Cory Vaughn, a 2010 fourth rounder, has a more traditional corner outfield profile, as he smacked 23 homers and stole 21 bases for Port St. Lucie last season, while also posting a .219 ISO. Mets fans who saw him knock the ball around in spring training last March may have high hopes for his imminent arrival in Queens. Unfortunately, he's also put up a 21 percent strike out rate, and is a tad too old (23 years old) to explain such free swinging away with growing pains. In other words, we're not likely to see him in the bigs next year, unless he puts up monster numbers and hits his way there, or the Mets' current options hit their way out of it.
AA's Rob Castellano provided the vital intelligence for these prospects.
In years past, the Mets would have at least made a play for a big name free agent, but there aren't many of those on the market this winter, and even fewer at corner positions. That's just as well, since the state of the Wilpons' pocketbook makes the odds of the Mets spending much dough unlikely, especially if they sign R.A. Dickey to a contract extension. Players like Raul Ibanez, (god help me) Cody Ross, or (ditto) Nick Swisher would be decided improvements over the Mets' current options at the corners, but will command more money than the team can swing at the moment. On Tuesday, the New York Post reported the Mets were "kicking the tires" on Ross, but he can and probably will command more money than they can spare. Plus, an outfielder with tires will make so much extra work for the groundskeepers.
If the Mets do go FA shopping, they will be confined to the bargain bin. Any outfielder they pick up before spring training is likely to be a part-timer looking for a regular gig, like Rick Ankiel, or a player coming off a down season, like Matt Diaz. Grady Sizemore looked to be an interesting reclamation project until he had microfracture surgery that will prevent him from being ready for opening day. There's also the trade route, but the Mets are unlikely to get much of value unless they deal Dickey for a prospect like the Rangers' Mike Olt (a third baseman who could be moved further north). Jon Niese, also rumored to be on the trading block, would net far less.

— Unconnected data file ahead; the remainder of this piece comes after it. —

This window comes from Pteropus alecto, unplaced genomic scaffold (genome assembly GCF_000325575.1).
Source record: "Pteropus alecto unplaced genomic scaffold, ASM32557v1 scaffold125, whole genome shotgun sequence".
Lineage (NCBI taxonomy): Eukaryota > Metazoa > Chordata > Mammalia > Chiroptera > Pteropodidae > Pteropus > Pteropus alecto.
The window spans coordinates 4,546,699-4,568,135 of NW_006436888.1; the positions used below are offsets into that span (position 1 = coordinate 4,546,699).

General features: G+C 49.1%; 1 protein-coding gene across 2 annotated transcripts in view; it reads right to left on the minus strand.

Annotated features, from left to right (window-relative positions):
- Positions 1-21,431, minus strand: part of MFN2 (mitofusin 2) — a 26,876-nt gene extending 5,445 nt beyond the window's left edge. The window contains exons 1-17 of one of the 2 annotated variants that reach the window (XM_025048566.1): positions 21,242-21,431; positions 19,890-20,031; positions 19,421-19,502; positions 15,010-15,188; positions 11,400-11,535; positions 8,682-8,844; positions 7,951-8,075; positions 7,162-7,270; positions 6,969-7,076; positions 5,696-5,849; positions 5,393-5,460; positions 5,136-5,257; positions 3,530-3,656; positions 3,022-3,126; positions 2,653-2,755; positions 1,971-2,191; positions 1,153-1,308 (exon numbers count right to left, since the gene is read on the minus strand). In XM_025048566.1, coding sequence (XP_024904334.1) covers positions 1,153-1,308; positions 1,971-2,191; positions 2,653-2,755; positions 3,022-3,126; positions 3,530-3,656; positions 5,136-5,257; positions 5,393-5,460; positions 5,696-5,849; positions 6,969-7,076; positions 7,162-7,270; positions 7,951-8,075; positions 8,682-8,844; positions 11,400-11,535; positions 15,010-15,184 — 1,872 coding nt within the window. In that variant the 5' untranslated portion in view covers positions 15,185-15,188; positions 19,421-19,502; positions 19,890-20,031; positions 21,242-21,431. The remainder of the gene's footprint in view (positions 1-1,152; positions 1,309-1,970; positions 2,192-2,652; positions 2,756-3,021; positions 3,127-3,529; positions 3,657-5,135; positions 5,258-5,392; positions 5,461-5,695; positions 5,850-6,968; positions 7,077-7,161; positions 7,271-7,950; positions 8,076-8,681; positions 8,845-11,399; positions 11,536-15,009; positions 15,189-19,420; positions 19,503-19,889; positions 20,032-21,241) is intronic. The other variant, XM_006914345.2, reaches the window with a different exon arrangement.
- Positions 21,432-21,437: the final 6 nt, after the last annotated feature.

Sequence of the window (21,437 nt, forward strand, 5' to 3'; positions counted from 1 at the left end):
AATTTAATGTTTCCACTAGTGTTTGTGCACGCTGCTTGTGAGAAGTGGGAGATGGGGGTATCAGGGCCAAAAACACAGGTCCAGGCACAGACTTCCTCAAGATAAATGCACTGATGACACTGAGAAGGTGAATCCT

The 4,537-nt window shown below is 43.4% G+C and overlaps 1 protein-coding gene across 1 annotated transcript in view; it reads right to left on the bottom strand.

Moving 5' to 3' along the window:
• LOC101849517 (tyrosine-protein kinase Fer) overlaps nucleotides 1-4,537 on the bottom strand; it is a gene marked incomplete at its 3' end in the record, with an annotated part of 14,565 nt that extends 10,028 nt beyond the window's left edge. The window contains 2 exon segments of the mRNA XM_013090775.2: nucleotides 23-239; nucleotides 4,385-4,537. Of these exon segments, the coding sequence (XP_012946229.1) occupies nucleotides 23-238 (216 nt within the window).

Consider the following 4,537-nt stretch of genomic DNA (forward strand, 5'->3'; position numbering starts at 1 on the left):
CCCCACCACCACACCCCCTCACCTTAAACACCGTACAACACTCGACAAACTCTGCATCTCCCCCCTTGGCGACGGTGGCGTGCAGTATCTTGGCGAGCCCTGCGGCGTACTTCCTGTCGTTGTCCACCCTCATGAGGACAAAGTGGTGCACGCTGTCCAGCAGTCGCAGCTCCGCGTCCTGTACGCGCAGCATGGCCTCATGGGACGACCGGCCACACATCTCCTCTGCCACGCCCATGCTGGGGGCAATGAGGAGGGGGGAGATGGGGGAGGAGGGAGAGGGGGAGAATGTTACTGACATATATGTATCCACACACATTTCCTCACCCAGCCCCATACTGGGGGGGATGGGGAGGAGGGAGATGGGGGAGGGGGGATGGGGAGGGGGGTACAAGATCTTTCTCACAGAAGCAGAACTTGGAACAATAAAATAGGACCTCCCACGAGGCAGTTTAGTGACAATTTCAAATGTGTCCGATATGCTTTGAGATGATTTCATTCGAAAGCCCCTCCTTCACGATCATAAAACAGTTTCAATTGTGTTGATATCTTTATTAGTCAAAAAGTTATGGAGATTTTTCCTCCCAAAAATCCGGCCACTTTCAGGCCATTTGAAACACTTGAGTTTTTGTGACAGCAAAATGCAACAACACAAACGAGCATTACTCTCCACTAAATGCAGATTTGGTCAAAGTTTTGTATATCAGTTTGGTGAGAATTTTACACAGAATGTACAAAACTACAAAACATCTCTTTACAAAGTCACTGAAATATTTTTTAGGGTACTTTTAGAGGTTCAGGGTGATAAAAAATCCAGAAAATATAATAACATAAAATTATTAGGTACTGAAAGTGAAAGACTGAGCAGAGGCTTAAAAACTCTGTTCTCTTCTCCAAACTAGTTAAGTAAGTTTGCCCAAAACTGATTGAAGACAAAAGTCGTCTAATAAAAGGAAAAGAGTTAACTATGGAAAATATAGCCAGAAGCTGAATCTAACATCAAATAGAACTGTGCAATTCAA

Best Option for 2013
I'm not sure if the Mets will extend Dickey, but I find it hard to believe even they would trade last year's Cy Young Award winner. (File this under Famous Last Words if you have to.) This, combined with the state of their finances and the unlikelihood of contending next year, leads me to believe the Mets will muddle through the corner positions much as they did last year.
The silver lining is that at least in 2013, there will be no obligation to wring blood from Jason Bay's stone of a contract. Though Duda can technically play left, I believe the Mets will place him back in right while crossing their fingers, then resign Hairston to split time in left with the trio of Captain Kirk, Valdy, and Whitestone's Own. There is a slim chance Vaughn tears it up down on the farm and we see him this season, but I wouldn't count on it, and I doubt the front office is counting on it, either.
It won't be pretty, but...I don't really have a positive postscript to add to that. It won't be pretty, period. Sorry, everybody.